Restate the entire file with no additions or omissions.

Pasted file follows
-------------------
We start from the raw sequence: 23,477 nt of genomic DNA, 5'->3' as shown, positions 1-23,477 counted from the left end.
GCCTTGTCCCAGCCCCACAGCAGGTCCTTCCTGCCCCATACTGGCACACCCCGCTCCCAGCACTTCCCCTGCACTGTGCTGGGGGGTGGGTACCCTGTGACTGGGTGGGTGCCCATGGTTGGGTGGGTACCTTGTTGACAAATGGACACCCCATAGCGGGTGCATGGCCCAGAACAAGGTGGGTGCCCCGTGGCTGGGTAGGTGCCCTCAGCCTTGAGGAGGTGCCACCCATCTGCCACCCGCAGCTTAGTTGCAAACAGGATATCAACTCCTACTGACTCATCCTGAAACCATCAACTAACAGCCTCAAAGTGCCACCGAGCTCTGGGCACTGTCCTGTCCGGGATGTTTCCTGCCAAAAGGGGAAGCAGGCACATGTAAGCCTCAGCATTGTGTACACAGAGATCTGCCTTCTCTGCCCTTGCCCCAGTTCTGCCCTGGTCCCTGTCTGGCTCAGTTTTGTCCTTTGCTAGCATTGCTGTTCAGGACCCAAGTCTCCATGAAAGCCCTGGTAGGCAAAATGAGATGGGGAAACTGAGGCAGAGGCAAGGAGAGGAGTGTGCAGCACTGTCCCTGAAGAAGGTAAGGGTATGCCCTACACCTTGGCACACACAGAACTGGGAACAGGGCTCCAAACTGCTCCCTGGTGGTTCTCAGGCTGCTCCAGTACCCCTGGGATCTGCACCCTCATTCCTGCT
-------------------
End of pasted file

We start from the raw sequence: 23,477 nt of genomic DNA, 5'->3' as shown, positions 1-23,477 counted from the left end.
GCCTTGTCCCAGCCCCACAGCAGGTCCTTCCTGCCCCATACTGGCACACCCCGCTCCCAGCACTTCCCCTGCACTGTGCTGGGGGGTGGGTACCCTGTGACTGGGTGGGTGCCCATGGTTGGGTGGGTACCTTGTTGACAAATGGACACCCCATAGCGGGTGCATGGCCCAGAACAAGGTGGGTGCCCCGTGGCTGGGTAGGTGCCCTCAGCCTTGAGGAGGTGCCACCCATCTGCCACCCGCAGCTTAGTTGCAAACAGGATATCAACTCCTACTGACTCATCCTGAAACCATCAACTAACAGCCTCAAAGTGCCACCGAGCTCTGGGCACTGTCCTGTCCGGGATGTTTCCTGCCAAAAGGGGAAGCAGGCACATGTAAGCCTCAGCATTGTGTACACAGAGATCTGCCTTCTCTGCCCTTGCCCCAGTTCTGCCCTGGTCCCTGTCTGGCTCAGTTTTGTCCTTTGCTAGCATTGCTGTTCAGGACCCAAGTCTCCATGAAAGCCCTGGTAGGCAAAATGAGATGGGGAAACTGAGGCAGAGGCAAGGAGAGGAGTGTGCAGCACTGTCCCTGAAGAAGGTAAGGGTATGCCCTACACCTTGGCACACACAGAACTGGGAACAGGGCTCCAAACTGCTCCCTGGTGGTTCTCAGGCTGCTCCAGTACCCCTGGGATCTGCACCCTCATTCCTGCT